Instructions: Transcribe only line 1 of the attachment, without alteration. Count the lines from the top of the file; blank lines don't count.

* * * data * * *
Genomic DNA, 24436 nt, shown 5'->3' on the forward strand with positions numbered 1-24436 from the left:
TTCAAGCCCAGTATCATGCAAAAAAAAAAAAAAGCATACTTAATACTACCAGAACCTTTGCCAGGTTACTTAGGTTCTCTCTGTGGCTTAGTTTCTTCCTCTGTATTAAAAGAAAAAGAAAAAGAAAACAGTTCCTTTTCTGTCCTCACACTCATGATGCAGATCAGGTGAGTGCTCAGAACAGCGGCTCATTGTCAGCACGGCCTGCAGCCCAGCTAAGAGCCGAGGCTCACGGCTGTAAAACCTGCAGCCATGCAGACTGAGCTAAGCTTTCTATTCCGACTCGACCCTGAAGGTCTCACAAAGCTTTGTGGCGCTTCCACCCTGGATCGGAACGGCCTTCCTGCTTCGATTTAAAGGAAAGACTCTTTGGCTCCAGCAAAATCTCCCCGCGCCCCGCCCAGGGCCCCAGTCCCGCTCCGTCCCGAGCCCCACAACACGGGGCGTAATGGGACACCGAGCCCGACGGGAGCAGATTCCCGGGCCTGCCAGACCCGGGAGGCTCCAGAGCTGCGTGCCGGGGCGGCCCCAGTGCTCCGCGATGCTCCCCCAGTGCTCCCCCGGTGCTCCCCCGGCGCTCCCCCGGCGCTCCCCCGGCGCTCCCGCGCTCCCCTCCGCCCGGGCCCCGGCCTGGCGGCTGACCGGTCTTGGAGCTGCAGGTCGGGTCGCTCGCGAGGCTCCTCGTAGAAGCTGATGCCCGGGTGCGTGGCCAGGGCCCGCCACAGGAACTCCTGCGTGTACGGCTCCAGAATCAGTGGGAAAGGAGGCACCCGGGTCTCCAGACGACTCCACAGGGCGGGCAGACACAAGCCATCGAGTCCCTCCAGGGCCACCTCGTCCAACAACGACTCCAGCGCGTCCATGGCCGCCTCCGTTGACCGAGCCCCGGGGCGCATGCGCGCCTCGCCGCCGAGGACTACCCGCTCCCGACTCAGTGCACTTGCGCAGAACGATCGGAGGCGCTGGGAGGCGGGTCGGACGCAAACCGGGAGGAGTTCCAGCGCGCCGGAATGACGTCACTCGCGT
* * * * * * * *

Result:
Genomic DNA, 24436 nt, shown 5'->3' on the forward strand with positions numbered 1-24436 from the left: